Plenty of people with some grasp of history ask about how prohibition only led to more illegal activity in the 1920, and that smuggling would keep up the supply of guns. First, 78%of the guns used in criminal activity in 1994 that could be traced originated in the United States. Smuggling could not supply those numbers, and would increase the prices drastically. Similarly, most of the illegal alcohol consumed in the 1920s was illegally produced in the US, which is a difficult process requiring leaving the orange juice in the fridge too long. There is no correlation to be drawn between alcohol prohibition and firearms.

“People will just use another weapon, though,” you might be thinking. Certainly, there are those who will. That isn’t really the important part of the question, though. The question is what will changing weapons do to the victims. Gun violence is 5 times more deadly than knives. You cannot have a drive-by knifing. Just this week, a man went on a stabbing rampage through a college here in Texas. He stabbed 14 people, 2 were critically injured. No one was killed. He was stopped simply by one brave young man tackling him. This was a disturbed individual by all reports, having thought about a stabbing rampage for years. He killed no one.

Along with all of the crimes that would either be less deadly or outright impossible to commit with another weapon, we need to look at the incidents of where the ease of access to a gun makes a situation deadly when it would have only been violent, or the many that would never have happened at all. Domestic violence with a gun in the house is 5 times more likely to result in a murder; so much so that half of the women murdered with guns in the U.S. in 2010 were killed at the hands of their intimate partners.

In 2008, the last year for which I can find numbers, there were 680 accidental shooting deaths in the United States. More than 15,500 additional shooting injuries. Each day approximately five children were injured or killed on a nationwide basis as a result of handguns. Most of these were accidents, and not targeted shootings.

Finally, we need to address one of the most difficult areas of gun violence in the US: Gun suicides are almost twice as common as homicides (19,392 to 11,078 in 2010). Gun ownership makes you more likely to commit suicide. Again, the argument that comes up is that these people will just find another way to kill themselves. The fact, though, is that a great many people who attempt suicide aren’t addicts, terminally ill, or clinically mentally ill. A great many suicides are, more or less, spontaneous and unplanned. As the link tells it, proof of this exists in the history of England, where the switch from deadly coal gas being piped to residential ovens to less lethal and more sickening (thus less comfortable to breath long enough to be fatal) natural gas. In making the switch, the rate of successful suicide went down by about 1/3, or exactly the percentage that had resulted from people sticking their heads in the oven in the first pace. Similarly, would-be jumpers who were stopped by the police from jumping off the Golden Gate between 1937 and 1971, which was 515 individuals in all, were researched for the book “Where are They Now” by Richard Seiden. He found that just 6 percent of those pulled off the bridge went on to kill themselves. The overwhelming majority weren’t acting out some careful plan to end unendurable suffering. Similarly, then, by making guns less available to people in general, and not just criminals and the certifiably mentally ill, we can reduce the number of suicides.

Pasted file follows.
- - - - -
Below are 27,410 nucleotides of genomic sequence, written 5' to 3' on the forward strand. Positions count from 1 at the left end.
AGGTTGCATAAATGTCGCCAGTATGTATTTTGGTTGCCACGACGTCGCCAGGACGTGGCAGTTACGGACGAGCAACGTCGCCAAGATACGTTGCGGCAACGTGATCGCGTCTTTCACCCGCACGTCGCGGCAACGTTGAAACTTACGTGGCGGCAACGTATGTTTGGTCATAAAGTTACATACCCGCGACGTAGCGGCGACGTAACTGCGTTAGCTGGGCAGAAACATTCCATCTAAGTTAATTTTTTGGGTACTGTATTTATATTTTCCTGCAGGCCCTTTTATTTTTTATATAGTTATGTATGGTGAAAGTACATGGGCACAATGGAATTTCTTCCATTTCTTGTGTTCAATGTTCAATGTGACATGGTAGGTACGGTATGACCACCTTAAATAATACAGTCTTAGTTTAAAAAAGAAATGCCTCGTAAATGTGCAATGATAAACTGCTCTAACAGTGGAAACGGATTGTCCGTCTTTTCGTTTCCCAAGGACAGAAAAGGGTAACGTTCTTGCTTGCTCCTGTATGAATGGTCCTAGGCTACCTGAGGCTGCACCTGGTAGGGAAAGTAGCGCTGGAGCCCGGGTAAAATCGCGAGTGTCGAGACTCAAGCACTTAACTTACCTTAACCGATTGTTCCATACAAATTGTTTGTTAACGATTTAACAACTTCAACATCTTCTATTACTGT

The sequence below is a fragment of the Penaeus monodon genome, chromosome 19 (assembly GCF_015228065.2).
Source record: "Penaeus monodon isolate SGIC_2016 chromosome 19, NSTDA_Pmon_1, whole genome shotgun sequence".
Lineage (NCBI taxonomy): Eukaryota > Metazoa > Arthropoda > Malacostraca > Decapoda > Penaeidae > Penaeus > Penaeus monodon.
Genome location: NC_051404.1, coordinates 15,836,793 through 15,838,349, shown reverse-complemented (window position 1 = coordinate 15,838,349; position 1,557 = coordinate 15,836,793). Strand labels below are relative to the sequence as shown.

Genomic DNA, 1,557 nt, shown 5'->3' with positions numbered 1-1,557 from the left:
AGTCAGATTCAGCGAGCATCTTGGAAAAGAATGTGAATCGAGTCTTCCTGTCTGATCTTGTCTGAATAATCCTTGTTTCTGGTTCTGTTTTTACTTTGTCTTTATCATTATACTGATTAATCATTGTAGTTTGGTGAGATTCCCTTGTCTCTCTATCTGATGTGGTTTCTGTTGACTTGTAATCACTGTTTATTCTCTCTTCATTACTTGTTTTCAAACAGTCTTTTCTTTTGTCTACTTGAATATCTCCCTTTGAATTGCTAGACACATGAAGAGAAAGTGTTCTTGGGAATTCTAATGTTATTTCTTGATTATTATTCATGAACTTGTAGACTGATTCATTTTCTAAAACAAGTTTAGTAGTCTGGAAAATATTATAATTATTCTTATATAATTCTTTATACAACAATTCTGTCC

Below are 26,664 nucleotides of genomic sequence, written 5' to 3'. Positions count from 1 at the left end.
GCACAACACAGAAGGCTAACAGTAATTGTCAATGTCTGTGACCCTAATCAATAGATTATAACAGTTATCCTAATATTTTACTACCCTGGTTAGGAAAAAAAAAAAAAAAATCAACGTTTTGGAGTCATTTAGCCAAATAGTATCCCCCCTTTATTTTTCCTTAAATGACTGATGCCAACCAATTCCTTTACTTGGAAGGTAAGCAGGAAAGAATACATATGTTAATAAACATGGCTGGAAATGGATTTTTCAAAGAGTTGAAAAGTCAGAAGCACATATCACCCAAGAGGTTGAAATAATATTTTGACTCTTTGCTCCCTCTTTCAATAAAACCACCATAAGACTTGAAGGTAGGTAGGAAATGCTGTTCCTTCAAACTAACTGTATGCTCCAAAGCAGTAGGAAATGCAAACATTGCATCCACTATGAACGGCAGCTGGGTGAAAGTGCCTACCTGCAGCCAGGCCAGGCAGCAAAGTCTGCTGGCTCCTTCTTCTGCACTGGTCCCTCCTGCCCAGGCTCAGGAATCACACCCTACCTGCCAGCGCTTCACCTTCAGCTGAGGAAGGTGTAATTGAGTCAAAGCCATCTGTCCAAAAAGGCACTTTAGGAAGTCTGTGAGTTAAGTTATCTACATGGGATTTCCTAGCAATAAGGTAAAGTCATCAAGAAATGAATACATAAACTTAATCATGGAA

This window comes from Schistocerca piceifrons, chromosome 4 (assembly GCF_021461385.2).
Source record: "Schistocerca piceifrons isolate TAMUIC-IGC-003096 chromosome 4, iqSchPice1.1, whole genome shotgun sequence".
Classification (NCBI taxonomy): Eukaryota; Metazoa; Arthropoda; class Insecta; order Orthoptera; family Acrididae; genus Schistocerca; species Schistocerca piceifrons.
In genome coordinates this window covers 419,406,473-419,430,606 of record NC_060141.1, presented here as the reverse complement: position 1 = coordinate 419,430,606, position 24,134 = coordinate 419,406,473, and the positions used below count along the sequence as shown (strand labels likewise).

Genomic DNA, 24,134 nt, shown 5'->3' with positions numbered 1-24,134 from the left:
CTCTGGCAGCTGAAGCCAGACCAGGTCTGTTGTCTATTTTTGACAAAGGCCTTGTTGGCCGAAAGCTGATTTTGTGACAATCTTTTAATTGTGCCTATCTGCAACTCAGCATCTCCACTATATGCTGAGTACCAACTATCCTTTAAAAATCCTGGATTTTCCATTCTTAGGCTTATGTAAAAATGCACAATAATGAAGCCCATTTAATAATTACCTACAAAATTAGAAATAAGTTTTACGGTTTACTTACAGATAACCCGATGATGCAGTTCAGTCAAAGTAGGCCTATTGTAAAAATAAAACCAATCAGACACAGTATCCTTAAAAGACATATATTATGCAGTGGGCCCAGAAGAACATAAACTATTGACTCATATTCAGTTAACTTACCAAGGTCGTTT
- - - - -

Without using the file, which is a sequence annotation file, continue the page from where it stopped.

One fact that is on the side of the gun lobby that you hear almost endlessly is that gun homicides are down, and down drastically, in the last few years. Many of the people touting that fact claim that the rise in gun ownership is responsible. That is odd, sense the rise in gun ownership is due almost entirely to the decreasing number of gun owners buying more and more gun, to the point that 20 percent of gun owners own 65 percent of the guns. The fact is that assault rates are up, as are property crimes in many “right to carry” states. So-called “Stand-Your-Ground” laws can be traced to several incidents where an armed individual seemed to provoke others, in one case leading to the aggressor actually being convicted of murder in Texas. It seems unlikely that he would have been this brazen if he hadn’t convinced himself that the law was on his side.

The fact is that guns do kill people. They make it possible for 5 and 6 year olds to kill. The NRA brags that tweens can handle an AR-51. They make it possible for a person in a car to kill 2 or 12 or 20 people without ever slowing down. They make death easy, and they kill people who would not otherwise be in any danger from the person with the gun. There is no other class of weapons that this is true for, because that is the intent of the gun maker: a tool designed to make killing so easy that an unlucky toddler can become a killer.

There are certainly other factors, but the gun is the common denominator in these suicides, infant deaths, drive-by shootings, and mass murders that no other weapon will replace. It is proven by history, mathematics, and the obvious evidence of the daily news. There are other avenues that might each address some of these circumstances, but none that will be more effective or less controversial. In short, real reform on gun ownership and accessories could make a difference in all of these areas and is much simpler than trying to implement changes to the mental health system, the education system, and censoring movies, television, and video games.


2 Responses

  1. I’ve seen entirely too many stories about kids killing people because they were allowed to have access to a gun. Are the owners of the guns in these cases ever prosecuted?

  2. […] Popular fallacies in the debate on Gun Control, Part 2 […]